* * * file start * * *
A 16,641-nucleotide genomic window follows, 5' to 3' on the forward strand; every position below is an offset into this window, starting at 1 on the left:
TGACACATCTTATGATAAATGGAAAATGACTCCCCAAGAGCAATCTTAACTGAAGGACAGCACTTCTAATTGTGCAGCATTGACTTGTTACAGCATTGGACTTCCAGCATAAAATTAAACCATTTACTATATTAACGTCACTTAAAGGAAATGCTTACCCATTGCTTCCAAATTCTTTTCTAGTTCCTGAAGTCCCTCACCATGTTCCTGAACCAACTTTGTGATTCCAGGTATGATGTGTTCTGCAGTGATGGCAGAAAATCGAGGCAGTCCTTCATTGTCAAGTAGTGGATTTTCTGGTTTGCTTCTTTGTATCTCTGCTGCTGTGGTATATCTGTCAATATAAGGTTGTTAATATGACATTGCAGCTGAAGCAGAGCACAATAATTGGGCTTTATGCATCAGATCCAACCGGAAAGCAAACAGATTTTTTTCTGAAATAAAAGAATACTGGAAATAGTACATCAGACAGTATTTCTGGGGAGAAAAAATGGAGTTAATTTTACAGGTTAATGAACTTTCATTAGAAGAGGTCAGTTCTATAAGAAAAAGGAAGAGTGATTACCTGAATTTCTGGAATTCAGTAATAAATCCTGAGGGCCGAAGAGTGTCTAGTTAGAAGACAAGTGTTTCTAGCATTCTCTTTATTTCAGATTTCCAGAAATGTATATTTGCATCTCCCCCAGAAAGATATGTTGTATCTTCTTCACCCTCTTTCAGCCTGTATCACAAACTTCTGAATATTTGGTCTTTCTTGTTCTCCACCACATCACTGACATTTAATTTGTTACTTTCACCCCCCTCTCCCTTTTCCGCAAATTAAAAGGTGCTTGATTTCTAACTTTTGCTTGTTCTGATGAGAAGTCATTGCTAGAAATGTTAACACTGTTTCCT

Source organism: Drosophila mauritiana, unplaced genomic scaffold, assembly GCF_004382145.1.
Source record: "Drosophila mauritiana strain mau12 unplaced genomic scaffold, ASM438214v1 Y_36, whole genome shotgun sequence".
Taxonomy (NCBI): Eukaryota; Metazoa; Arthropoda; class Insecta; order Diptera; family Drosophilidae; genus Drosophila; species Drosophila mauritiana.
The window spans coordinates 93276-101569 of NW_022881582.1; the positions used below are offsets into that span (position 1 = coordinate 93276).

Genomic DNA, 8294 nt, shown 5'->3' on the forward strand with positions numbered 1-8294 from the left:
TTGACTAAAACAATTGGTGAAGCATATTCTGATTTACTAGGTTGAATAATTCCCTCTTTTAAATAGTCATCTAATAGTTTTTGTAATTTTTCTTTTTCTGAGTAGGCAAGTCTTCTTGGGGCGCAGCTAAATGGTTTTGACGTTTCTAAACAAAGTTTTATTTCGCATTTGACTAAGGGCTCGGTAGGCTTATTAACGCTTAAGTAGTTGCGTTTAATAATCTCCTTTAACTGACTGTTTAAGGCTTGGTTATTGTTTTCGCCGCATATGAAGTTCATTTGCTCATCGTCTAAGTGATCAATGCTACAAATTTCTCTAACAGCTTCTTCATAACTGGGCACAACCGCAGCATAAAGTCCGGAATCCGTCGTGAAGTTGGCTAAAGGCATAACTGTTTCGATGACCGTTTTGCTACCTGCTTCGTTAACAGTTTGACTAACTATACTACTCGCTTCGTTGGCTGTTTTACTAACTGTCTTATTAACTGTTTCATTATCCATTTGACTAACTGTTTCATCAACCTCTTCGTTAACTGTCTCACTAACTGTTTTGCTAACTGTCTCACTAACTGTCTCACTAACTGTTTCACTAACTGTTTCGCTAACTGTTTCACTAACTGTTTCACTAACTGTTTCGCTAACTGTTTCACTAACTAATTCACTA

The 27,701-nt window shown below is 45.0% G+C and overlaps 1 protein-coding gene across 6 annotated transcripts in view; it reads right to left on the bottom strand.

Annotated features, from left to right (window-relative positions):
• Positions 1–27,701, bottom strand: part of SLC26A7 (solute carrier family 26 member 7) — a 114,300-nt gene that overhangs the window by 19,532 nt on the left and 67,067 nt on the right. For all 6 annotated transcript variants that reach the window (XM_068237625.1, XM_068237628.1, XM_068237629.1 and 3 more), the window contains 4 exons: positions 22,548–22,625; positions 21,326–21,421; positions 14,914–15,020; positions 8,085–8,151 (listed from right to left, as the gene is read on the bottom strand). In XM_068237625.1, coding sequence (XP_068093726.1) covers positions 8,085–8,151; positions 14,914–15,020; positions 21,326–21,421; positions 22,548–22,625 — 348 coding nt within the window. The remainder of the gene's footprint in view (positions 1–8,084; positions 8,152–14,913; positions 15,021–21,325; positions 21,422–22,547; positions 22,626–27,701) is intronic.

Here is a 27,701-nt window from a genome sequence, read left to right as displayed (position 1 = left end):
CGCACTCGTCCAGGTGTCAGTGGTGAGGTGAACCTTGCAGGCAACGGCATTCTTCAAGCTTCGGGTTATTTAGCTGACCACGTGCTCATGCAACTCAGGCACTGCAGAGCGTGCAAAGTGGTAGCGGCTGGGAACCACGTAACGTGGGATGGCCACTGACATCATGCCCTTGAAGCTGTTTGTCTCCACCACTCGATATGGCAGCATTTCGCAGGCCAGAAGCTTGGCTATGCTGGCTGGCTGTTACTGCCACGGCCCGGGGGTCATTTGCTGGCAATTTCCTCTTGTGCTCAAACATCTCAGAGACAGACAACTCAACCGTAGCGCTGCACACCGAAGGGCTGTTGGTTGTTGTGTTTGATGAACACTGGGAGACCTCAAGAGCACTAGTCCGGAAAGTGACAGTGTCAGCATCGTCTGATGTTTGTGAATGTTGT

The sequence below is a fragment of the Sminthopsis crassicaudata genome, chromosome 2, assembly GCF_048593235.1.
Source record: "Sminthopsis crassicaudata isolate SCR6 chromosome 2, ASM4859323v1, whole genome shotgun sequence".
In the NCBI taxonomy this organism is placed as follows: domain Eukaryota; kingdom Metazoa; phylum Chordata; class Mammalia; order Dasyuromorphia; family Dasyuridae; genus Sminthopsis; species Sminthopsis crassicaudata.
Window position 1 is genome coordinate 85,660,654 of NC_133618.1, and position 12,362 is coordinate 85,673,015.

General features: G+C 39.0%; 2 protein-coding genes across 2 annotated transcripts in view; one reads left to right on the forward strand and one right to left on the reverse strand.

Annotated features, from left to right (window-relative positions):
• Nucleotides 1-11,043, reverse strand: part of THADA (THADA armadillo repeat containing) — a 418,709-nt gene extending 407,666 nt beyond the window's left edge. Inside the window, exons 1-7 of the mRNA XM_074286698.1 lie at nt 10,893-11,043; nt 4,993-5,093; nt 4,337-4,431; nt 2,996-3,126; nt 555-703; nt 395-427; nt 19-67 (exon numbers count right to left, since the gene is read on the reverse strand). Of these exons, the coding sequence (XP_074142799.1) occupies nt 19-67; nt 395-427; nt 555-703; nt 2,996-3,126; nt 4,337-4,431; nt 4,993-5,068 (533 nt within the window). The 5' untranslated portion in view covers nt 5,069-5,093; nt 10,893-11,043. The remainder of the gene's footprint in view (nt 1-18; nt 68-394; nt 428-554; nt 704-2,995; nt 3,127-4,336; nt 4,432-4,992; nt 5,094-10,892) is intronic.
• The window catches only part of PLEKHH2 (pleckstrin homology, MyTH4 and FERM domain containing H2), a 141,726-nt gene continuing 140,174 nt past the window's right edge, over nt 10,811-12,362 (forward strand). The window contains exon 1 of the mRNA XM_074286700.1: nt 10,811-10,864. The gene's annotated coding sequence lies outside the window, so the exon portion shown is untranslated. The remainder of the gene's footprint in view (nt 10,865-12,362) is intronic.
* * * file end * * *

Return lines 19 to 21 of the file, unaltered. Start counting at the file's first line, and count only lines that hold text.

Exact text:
Annotated features, from left to right (window-relative positions):
• Nucleotides 1-11,043, reverse strand: part of THADA (THADA armadillo repeat containing) — a 418,709-nt gene extending 407,666 nt beyond the window's left edge. Inside the window, exons 1-7 of the mRNA XM_074286698.1 lie at nt 10,893-11,043; nt 4,993-5,093; nt 4,337-4,431; nt 2,996-3,126; nt 555-703; nt 395-427; nt 19-67 (exon numbers count right to left, since the gene is read on the reverse strand). Of these exons, the coding sequence (XP_074142799.1) occupies nt 19-67; nt 395-427; nt 555-703; nt 2,996-3,126; nt 4,337-4,431; nt 4,993-5,068 (533 nt within the window). The 5' untranslated portion in view covers nt 5,069-5,093; nt 10,893-11,043. The remainder of the gene's footprint in view (nt 1-18; nt 68-394; nt 428-554; nt 704-2,995; nt 3,127-4,336; nt 4,432-4,992; nt 5,094-10,892) is intronic.
• The window catches only part of PLEKHH2 (pleckstrin homology, MyTH4 and FERM domain containing H2), a 141,726-nt gene continuing 140,174 nt past the window's right edge, over nt 10,811-12,362 (forward strand). The window contains exon 1 of the mRNA XM_074286700.1: nt 10,811-10,864. The gene's annotated coding sequence lies outside the window, so the exon portion shown is untranslated. The remainder of the gene's footprint in view (nt 10,865-12,362) is intronic.